The Brihanmumbai Municipal Corporation (BMC) has prepared a Mumbai Climate Action Plan (MCAP) in a bid to tackle climate challenges. MCAP included climate resilience with mitigated and adaptation strategies by focusing on six area sustainable waste management, urban greening and biodiversity, urban flooding and water resource management, building energy efficiency, air quality, and sustainable mobility.
With reference to climate change related financing, the Ghaziabad Nagar Nigam (GNN) has led the way by issuing green bonds in April 2021. The issuance of green bonds in India are governed under relevant SEBI regulations in 2017 SEBI and funds raised through issuance of the debt securities are to be utilised for projects which fall under renewable and sustainable energy, clean transportation, sustainable water and waste management and climate change adaptation.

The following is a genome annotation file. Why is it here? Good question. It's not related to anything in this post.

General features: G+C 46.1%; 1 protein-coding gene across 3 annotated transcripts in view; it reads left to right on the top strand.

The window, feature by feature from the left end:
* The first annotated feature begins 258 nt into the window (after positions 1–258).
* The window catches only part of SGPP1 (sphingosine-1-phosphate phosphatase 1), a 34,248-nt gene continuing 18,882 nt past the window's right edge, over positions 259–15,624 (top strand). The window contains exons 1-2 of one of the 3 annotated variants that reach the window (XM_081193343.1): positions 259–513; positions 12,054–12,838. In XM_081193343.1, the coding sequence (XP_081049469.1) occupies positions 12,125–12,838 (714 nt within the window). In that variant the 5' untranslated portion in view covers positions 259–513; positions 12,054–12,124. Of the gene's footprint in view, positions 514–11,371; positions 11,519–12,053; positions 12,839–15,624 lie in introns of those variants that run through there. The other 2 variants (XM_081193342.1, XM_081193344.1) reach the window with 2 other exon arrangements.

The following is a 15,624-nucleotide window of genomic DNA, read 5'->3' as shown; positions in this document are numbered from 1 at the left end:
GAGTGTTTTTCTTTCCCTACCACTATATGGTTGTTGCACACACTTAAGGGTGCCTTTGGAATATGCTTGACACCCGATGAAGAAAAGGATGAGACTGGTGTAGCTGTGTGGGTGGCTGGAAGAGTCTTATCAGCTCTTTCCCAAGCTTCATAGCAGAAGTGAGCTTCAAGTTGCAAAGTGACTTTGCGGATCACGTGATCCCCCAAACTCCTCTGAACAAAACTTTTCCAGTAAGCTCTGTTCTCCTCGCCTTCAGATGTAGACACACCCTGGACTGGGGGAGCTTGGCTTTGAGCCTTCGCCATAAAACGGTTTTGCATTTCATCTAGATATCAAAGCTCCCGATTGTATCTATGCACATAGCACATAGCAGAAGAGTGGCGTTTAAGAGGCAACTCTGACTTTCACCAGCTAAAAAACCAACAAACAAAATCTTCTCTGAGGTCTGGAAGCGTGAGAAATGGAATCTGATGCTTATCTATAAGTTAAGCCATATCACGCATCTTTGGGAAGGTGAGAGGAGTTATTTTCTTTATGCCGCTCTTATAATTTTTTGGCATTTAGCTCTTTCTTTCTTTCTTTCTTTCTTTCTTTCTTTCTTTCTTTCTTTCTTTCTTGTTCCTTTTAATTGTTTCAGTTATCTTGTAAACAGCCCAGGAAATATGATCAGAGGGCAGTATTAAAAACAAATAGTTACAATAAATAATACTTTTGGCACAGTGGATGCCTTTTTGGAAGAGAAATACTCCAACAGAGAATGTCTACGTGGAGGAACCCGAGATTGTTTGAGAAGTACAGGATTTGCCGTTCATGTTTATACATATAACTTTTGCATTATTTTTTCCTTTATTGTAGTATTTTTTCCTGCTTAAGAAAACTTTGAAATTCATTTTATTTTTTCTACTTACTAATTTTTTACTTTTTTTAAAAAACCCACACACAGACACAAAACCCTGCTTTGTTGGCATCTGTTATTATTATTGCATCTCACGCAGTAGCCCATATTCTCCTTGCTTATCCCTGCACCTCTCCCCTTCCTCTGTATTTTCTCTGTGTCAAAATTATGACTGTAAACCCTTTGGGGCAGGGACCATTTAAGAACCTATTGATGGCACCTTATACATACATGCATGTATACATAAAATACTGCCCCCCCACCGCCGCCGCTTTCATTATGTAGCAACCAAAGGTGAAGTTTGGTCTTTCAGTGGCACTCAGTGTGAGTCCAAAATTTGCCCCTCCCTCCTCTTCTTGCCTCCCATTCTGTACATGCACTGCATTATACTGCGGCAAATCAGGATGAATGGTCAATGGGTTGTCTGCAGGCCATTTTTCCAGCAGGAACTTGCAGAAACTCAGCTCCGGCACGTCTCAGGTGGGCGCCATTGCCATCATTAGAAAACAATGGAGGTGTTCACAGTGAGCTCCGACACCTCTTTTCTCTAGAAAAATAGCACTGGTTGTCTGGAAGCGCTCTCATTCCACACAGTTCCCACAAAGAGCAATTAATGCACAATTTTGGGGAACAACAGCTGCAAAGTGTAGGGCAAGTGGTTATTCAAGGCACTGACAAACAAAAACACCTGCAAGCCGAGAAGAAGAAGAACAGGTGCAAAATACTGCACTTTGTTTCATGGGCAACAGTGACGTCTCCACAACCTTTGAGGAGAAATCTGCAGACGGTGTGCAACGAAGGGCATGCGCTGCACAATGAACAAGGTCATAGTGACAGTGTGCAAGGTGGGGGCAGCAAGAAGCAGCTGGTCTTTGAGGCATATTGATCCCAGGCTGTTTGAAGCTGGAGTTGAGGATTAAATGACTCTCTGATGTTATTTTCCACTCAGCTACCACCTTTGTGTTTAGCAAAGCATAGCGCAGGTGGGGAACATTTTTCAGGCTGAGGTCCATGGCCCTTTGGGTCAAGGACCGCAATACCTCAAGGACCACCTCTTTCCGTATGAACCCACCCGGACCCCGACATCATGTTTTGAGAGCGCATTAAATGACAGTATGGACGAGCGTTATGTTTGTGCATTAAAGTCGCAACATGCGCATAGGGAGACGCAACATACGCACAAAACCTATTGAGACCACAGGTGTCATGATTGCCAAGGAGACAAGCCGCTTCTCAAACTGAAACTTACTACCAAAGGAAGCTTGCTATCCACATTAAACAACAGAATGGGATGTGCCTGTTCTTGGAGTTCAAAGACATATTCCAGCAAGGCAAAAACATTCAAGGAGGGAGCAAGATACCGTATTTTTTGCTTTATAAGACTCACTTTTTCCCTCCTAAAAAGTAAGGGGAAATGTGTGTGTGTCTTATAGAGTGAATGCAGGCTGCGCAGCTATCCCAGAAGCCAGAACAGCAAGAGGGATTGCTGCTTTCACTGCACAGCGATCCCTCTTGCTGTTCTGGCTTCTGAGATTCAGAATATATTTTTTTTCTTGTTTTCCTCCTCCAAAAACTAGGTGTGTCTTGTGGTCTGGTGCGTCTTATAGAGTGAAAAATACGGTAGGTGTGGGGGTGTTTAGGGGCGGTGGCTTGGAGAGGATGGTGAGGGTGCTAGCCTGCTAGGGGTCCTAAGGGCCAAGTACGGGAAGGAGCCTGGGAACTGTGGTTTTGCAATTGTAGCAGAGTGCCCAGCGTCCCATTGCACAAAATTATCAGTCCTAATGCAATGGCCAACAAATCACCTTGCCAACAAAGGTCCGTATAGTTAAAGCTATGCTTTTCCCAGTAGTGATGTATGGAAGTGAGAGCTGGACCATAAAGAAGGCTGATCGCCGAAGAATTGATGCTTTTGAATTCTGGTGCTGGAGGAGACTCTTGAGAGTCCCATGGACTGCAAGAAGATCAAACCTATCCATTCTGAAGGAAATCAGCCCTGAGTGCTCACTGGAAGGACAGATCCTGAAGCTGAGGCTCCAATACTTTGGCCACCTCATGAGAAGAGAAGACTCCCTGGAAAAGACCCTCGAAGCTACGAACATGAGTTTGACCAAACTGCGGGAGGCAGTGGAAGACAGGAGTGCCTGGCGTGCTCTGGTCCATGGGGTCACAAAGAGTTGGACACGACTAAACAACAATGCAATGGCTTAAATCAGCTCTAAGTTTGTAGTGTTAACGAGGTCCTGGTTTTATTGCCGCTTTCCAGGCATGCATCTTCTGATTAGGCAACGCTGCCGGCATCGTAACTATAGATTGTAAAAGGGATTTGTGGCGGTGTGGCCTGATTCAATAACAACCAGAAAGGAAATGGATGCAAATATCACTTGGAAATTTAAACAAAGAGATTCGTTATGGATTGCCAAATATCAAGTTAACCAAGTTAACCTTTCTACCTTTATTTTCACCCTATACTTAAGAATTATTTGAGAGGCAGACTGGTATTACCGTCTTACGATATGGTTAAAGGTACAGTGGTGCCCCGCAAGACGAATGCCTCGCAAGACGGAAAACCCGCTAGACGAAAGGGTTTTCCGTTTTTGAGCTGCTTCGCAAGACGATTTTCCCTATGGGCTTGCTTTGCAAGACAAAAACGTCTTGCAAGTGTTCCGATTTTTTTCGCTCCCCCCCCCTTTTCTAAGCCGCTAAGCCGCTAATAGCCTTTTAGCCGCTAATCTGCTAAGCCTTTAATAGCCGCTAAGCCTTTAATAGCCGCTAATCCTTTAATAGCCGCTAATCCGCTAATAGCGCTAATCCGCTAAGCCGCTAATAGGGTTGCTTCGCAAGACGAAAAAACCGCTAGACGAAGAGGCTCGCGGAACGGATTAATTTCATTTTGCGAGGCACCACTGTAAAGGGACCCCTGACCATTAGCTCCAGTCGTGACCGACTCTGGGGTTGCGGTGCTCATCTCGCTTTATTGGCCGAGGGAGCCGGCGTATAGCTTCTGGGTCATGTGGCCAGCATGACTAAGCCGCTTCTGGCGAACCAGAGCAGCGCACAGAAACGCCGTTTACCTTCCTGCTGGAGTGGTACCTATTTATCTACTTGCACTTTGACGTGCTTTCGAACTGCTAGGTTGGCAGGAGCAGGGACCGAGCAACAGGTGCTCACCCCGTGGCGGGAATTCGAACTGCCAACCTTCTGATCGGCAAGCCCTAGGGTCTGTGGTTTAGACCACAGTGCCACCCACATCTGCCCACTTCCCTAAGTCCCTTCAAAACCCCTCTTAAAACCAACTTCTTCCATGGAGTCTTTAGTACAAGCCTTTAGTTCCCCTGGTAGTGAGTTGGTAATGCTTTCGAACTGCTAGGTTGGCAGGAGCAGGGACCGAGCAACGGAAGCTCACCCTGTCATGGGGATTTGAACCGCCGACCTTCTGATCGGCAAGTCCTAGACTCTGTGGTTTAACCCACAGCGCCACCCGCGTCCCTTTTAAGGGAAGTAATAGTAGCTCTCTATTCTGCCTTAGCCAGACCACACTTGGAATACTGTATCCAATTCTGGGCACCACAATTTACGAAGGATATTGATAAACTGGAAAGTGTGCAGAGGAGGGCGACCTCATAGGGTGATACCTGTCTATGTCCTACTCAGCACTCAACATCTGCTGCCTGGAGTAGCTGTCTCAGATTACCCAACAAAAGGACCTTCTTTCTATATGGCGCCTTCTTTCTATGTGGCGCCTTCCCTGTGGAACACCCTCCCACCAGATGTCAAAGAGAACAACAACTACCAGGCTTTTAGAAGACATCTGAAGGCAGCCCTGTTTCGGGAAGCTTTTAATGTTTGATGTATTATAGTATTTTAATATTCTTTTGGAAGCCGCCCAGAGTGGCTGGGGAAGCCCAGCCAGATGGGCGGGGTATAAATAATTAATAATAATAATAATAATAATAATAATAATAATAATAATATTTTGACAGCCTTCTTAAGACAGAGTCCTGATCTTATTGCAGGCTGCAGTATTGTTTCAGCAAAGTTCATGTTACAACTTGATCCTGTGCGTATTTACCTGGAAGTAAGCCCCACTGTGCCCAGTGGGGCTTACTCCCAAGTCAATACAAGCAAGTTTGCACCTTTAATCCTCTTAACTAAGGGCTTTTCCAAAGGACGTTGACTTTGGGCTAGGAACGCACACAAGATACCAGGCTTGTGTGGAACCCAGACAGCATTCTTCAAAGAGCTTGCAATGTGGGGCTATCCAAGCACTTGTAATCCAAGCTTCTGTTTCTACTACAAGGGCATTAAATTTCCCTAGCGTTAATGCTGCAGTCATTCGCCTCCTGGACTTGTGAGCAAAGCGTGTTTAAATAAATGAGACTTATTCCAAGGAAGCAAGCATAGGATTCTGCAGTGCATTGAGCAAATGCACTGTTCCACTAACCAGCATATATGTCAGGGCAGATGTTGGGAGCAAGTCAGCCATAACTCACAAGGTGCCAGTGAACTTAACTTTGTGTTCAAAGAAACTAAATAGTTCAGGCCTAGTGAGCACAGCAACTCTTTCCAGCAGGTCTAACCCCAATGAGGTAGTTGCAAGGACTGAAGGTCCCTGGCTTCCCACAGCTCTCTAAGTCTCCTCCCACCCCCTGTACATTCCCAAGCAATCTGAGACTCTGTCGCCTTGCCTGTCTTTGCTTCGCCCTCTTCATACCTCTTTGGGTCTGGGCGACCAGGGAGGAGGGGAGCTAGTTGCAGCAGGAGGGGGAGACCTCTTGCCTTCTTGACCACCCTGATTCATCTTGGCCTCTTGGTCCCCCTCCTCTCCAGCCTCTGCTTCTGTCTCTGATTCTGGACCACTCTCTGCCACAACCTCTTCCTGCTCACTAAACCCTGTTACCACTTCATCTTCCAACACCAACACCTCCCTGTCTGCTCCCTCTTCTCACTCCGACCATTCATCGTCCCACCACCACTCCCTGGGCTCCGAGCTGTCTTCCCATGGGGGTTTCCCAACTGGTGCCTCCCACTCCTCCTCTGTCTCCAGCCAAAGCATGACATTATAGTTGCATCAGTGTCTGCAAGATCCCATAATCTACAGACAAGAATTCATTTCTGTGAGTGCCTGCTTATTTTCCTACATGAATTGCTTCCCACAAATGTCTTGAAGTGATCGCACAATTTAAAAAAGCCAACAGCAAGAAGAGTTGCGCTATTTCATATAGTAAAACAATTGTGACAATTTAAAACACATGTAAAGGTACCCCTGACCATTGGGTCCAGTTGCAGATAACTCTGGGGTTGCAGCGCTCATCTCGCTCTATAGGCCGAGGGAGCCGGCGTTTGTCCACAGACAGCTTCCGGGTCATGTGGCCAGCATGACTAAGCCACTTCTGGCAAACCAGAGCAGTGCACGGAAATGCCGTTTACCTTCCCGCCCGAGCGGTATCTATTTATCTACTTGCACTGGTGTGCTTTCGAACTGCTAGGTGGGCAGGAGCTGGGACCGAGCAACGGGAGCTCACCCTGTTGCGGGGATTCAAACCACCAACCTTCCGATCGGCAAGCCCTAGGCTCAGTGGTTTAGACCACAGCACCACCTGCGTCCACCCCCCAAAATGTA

Although urban India has taken several steps to integrate urban climate change in urban sector, more efforts are required to mainstream in the urban sector in India at national, state and city level. Capacity building efforts under urban climate change should be further intensified and also support private sector. Additionally, there is need to integrate climate change issues in the Urban and Regional Development Plan Formulation (URDPFI), Guidelines, GIS based master Plan Guidelines, Model Municipal Law 2003 and model Building Bye Laws. There is need to provide specific funding for urban climate change projects and this will require justification of urban climate change funding. Besides, provide incentives for urban climate change actions. Local research and academic institutions should be encouraged to work with cities and state on urban climate change. Innovations have to be through start-ups and urban labs. Moreover, a research study on impact of updated climate targets on projected urbanization pattern should be supported by the Government.
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SOCLEEN Magazine – February 2023
Author: Chetan Vaidya
Published on: February, 2023